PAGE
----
Non-Kinky Landscape Project: Plynlimon

Hi All,

On 1st January 2015 I set myself a project: document the changing seasons on the top of Plynlimon, a mountain local to me in the Cambrian range in mid-Wales.

I thought I’d try doing a video 360 degree panorama every month through the year. It sorta ballooned into a 12-month video diary come visual poem about the mountain.

If you have 20 minutes and feel like a bit of a chill-out and relax, please take a look and let me know what you think:

I started with a wobbly mini plastic tripod on top of the trig point; by the end of the year I was hauling the biggest tripod Gitzo would sell me plus a fluid head plus a motorized pan platform up the damn mountain to get some decent footage. Turns out Plynlimon is WINDY and that’s why the footage is a bit shaky at the start! I know it is a little slow to get started too- I wanted to keep the purity of the 360 panorama concept for January, and besides I didn’t have any other footage from that month and didn’t want to cheat.

I know it is not BBC Nature Department quality but I had a lot of fun shooting it, including a few summer nights spent camping out at the top with the whole mountain to myself. Heaven! 🙂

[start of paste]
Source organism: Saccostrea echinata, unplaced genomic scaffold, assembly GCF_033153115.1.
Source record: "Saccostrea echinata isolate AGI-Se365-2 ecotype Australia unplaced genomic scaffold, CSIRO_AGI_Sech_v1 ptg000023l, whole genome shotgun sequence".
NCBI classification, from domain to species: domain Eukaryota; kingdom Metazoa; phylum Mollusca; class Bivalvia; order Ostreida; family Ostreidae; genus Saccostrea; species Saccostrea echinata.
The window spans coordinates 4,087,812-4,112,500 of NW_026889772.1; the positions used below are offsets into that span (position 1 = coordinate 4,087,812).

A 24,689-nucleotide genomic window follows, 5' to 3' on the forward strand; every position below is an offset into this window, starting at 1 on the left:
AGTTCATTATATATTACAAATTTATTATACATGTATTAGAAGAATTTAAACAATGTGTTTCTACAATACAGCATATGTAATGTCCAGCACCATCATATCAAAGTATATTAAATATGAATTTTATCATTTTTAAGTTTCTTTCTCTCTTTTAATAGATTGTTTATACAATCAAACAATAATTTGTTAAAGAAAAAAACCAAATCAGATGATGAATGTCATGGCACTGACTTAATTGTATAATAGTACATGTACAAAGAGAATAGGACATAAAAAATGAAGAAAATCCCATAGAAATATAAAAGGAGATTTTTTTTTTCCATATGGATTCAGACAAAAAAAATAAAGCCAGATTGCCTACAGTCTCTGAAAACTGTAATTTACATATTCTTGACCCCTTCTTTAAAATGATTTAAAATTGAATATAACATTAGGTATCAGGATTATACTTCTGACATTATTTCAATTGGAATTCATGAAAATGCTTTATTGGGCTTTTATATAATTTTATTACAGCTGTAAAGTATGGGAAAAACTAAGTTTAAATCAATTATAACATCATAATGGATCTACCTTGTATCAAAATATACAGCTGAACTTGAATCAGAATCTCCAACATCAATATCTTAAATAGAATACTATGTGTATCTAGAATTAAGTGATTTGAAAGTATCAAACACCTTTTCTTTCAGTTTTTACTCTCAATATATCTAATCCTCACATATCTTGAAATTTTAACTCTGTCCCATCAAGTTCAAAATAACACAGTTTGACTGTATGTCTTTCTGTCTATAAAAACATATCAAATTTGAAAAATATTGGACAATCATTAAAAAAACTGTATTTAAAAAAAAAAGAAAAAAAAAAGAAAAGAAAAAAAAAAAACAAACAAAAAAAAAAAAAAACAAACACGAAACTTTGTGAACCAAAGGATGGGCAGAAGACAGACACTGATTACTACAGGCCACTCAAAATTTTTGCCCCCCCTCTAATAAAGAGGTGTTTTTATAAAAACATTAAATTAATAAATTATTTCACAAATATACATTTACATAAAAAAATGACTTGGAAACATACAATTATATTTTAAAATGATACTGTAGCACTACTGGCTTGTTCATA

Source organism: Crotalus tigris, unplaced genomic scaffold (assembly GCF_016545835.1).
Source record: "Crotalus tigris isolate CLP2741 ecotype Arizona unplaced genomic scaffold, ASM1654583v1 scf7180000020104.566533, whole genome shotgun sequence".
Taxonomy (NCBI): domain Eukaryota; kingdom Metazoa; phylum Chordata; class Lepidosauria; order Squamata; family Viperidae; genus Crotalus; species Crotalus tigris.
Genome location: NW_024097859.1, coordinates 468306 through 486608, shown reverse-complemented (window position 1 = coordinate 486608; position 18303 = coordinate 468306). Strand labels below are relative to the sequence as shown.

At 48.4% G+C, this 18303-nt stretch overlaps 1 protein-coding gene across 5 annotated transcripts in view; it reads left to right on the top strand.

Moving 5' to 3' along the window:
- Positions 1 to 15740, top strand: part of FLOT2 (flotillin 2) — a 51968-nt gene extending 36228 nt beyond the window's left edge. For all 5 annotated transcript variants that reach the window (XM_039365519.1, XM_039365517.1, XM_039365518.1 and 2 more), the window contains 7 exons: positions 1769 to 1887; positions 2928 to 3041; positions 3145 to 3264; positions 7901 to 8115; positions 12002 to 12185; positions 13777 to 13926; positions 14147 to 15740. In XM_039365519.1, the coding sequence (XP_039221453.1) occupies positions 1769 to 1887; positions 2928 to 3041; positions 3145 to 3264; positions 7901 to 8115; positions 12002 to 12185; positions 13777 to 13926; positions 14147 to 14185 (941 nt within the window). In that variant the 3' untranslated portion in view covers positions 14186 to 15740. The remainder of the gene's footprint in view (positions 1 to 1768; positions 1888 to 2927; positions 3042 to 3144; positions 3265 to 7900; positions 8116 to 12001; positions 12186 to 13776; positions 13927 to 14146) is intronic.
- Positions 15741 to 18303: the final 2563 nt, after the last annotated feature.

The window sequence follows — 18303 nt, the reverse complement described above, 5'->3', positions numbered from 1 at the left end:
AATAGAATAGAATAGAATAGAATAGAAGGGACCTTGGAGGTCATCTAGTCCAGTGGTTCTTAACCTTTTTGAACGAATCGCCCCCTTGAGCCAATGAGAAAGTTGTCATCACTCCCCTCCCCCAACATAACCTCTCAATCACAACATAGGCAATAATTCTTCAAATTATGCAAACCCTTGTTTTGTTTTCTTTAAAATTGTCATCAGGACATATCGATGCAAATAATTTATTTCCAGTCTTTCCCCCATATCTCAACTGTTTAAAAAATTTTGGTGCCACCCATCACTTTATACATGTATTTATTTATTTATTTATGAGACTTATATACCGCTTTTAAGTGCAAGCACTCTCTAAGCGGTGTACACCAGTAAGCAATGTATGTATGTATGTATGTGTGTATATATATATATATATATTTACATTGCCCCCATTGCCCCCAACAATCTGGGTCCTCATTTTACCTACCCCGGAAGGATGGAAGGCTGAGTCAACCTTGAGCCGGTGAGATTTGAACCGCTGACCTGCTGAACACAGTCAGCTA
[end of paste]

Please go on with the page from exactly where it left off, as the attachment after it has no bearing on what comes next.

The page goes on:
I could upload a higher-quality version here for RE members rather than living with the YouTube compression, let me know if you’d be interested.

Cheers, Hywel






















About Hywel

Particle physicist turned fetish photographer, producer and director. I run and together with my wife, who is variously known as Ariel Anderssen or Amelia Jane Rutherford, depending on whether she's getting tied up or spanked at the time.

2 thoughts on “Non-Kinky Landscape Project: Plynlimon

  1. I really enjoyed the video Plynlimon and would like to download the HD version if it becomes available. Thanks for it.

  2. What a delightful video, in every respect. First you should be praised for just doing it. The physical challenge must have been formidable and one that, when the weather was, um, less than perfect, you refused to put off. But it’s more than overcoming weather, distance, etc. — the video shows the sublime beauty of what otherwise would be not much more than a small hill little known beyond its nearby residents. And that shows an artistic depth far beyond the mechanics of manipulating a camera.

    Thanks for letting us see it.

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